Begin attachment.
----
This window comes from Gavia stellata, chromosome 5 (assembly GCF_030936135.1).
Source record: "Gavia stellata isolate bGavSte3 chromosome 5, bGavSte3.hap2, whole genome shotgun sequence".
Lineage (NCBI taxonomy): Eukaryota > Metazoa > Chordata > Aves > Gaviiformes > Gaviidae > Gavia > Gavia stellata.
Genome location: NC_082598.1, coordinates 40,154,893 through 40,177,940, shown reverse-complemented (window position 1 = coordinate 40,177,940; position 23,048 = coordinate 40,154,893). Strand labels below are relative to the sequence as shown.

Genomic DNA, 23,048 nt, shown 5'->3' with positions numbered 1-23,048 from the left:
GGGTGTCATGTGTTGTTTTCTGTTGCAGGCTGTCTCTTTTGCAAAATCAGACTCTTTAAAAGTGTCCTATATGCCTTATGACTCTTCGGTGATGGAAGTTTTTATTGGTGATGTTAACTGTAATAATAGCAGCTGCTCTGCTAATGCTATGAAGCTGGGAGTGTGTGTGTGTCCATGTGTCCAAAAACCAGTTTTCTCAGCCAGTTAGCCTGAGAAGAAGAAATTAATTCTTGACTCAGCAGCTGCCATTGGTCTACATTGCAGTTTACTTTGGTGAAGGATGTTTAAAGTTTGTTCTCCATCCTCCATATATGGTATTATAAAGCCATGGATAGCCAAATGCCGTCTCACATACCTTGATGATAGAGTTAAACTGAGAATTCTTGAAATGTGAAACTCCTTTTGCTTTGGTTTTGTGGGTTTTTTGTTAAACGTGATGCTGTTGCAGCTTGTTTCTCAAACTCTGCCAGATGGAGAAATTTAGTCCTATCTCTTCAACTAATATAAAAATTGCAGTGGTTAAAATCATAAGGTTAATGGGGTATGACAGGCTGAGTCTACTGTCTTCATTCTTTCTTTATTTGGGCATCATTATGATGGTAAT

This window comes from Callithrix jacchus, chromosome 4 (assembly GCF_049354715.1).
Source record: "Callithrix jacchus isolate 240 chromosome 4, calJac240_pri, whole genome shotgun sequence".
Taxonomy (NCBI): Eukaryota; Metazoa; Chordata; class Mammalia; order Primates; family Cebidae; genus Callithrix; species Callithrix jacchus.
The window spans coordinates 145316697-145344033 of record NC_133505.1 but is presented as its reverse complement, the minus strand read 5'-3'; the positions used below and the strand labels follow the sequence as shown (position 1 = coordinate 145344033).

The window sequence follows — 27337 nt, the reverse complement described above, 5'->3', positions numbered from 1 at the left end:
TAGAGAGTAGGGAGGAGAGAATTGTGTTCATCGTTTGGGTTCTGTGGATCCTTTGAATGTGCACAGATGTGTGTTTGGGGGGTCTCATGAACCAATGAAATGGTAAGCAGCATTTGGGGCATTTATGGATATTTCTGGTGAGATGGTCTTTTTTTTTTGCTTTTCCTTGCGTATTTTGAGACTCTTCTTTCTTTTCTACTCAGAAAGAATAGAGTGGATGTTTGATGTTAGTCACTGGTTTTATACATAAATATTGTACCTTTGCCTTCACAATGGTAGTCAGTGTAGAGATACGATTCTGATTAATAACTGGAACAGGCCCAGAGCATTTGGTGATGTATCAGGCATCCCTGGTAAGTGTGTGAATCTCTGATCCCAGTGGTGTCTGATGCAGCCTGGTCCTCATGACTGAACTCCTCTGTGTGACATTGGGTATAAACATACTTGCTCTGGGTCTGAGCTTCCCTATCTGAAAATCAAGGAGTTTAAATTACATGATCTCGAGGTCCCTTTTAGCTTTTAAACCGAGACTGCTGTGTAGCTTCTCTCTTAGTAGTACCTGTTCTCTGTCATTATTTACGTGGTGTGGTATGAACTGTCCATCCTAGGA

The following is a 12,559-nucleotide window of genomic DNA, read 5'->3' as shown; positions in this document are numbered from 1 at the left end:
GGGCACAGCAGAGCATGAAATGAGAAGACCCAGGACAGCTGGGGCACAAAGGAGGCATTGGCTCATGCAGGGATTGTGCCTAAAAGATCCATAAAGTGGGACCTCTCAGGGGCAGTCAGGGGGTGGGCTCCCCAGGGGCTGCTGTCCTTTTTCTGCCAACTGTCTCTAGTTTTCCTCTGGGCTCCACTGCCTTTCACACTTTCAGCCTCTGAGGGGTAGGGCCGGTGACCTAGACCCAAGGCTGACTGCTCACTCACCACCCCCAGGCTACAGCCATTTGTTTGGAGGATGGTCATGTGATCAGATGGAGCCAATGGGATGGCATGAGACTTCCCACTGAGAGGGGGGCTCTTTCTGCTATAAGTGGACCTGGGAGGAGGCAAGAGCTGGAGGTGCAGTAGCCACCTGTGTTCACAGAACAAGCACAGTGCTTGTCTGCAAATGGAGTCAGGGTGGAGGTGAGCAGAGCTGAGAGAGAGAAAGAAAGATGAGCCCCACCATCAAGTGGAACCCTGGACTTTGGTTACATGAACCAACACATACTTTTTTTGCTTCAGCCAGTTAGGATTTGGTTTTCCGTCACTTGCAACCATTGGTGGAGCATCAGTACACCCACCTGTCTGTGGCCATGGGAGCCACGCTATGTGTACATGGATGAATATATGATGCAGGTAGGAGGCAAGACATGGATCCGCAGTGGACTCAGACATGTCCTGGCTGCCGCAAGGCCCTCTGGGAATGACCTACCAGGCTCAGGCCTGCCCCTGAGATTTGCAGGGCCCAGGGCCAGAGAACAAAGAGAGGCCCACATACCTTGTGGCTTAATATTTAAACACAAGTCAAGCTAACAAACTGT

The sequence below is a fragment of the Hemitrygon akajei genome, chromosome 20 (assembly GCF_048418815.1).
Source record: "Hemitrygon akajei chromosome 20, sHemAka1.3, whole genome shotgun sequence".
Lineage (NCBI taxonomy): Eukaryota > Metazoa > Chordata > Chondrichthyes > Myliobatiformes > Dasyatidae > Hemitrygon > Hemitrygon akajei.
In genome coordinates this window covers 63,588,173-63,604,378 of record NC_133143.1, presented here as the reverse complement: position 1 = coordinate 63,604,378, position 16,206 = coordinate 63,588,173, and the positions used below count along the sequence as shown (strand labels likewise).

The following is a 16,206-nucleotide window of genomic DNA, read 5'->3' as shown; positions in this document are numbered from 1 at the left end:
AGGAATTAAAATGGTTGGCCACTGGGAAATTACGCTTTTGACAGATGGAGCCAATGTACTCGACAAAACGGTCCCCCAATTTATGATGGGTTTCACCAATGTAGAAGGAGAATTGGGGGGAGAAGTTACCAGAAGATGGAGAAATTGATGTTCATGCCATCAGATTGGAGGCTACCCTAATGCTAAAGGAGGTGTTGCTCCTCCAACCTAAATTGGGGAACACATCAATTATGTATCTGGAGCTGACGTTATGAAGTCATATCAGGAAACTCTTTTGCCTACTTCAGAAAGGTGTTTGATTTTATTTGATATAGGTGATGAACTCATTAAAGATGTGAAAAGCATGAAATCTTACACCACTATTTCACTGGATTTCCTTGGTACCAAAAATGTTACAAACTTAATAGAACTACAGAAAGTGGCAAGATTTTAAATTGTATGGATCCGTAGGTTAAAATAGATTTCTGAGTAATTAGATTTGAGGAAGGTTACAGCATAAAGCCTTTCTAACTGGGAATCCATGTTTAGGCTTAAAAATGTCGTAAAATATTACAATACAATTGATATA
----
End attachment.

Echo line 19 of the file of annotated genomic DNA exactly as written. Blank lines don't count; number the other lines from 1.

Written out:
The following is a 16,206-nucleotide window of genomic DNA, read 5'->3' as shown; positions in this document are numbered from 1 at the left end: